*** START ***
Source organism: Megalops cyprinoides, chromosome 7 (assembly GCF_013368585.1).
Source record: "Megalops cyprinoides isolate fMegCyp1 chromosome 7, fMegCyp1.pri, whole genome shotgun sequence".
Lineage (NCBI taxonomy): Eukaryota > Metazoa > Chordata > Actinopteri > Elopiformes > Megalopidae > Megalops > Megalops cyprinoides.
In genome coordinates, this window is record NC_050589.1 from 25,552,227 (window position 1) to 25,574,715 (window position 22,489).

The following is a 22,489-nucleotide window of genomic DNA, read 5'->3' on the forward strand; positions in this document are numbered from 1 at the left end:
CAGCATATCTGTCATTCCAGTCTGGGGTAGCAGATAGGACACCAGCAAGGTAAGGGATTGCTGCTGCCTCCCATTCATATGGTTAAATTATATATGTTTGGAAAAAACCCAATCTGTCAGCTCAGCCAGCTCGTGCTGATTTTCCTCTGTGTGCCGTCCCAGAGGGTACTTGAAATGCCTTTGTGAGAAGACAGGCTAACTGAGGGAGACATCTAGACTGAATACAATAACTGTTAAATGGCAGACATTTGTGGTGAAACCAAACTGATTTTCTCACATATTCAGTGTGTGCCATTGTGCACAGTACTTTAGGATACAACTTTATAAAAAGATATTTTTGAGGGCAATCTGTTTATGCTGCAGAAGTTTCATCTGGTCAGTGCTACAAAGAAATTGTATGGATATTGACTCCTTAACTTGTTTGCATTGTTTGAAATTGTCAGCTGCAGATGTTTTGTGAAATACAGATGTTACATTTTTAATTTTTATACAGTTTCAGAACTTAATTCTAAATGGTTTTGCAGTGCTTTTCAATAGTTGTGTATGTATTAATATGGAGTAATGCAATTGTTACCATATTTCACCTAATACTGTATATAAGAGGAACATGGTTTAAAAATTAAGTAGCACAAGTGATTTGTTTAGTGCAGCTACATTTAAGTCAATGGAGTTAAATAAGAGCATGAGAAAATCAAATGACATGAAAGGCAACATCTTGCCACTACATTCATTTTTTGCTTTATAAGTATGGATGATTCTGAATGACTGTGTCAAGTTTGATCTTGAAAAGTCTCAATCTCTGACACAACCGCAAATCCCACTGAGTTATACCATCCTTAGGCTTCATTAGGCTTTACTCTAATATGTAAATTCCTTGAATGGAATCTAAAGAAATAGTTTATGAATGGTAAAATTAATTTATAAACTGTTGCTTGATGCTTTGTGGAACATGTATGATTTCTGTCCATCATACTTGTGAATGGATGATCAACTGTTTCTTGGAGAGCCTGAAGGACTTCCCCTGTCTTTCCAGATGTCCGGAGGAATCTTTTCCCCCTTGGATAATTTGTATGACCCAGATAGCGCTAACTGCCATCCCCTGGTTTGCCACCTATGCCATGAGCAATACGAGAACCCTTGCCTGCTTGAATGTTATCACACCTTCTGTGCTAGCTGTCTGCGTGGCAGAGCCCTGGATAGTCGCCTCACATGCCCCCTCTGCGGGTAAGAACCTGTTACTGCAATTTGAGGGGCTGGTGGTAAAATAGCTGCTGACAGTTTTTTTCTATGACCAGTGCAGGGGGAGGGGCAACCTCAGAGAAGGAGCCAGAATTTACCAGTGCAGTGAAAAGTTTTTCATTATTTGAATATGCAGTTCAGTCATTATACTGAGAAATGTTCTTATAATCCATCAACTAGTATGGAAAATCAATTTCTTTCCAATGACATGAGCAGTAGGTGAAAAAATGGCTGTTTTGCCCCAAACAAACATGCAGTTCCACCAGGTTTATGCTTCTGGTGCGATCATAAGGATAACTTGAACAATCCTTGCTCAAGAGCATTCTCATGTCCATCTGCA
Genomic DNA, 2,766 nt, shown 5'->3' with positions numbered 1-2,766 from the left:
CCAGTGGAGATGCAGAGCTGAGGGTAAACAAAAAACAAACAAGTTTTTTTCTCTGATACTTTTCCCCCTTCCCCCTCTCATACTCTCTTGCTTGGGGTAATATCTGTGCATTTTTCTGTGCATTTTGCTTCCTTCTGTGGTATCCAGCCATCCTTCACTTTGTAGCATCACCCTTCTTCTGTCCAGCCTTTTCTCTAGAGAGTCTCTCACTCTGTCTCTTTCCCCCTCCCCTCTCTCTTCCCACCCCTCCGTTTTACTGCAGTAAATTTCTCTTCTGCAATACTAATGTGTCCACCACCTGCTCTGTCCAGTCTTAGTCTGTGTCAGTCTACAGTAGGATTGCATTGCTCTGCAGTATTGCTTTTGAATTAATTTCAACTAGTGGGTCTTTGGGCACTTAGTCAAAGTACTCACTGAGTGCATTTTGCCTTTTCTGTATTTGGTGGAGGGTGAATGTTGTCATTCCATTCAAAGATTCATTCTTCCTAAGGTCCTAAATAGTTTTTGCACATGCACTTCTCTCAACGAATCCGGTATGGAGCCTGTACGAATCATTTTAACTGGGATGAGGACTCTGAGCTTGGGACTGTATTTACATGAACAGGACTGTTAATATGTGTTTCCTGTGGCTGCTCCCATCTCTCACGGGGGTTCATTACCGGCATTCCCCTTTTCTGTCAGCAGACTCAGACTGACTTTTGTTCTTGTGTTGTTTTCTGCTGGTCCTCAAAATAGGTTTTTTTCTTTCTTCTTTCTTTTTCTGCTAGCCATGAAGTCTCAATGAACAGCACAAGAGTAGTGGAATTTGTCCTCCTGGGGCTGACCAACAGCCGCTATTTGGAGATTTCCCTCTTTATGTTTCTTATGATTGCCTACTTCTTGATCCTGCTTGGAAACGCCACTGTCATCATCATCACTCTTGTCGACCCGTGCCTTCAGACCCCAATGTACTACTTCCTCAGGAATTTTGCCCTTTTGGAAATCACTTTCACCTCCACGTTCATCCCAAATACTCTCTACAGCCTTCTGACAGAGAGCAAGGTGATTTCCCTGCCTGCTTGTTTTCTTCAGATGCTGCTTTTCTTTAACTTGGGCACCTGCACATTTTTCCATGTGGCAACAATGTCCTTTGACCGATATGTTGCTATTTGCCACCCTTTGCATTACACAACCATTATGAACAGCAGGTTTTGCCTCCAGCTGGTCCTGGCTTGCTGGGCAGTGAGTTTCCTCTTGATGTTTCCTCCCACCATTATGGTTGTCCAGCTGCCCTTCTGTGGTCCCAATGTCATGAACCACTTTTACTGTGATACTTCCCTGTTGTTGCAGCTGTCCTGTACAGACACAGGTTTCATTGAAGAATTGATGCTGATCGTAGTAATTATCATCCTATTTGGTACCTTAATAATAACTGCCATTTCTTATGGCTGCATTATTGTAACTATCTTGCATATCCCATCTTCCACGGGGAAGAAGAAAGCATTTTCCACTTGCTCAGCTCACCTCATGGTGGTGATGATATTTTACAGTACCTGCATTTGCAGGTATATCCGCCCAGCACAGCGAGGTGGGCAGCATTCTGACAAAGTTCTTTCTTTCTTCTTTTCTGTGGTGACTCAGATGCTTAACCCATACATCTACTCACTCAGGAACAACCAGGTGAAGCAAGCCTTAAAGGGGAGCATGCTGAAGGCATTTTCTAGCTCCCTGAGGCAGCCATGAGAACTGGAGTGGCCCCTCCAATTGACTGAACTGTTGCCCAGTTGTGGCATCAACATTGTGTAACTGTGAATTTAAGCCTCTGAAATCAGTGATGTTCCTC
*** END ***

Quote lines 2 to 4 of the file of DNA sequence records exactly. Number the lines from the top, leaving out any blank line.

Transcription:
Source record: "Megalops cyprinoides isolate fMegCyp1 chromosome 7, fMegCyp1.pri, whole genome shotgun sequence".
Lineage (NCBI taxonomy): Eukaryota > Metazoa > Chordata > Actinopteri > Elopiformes > Megalopidae > Megalops > Megalops cyprinoides.
In genome coordinates, this window is record NC_050589.1 from 25,552,227 (window position 1) to 25,574,715 (window position 22,489).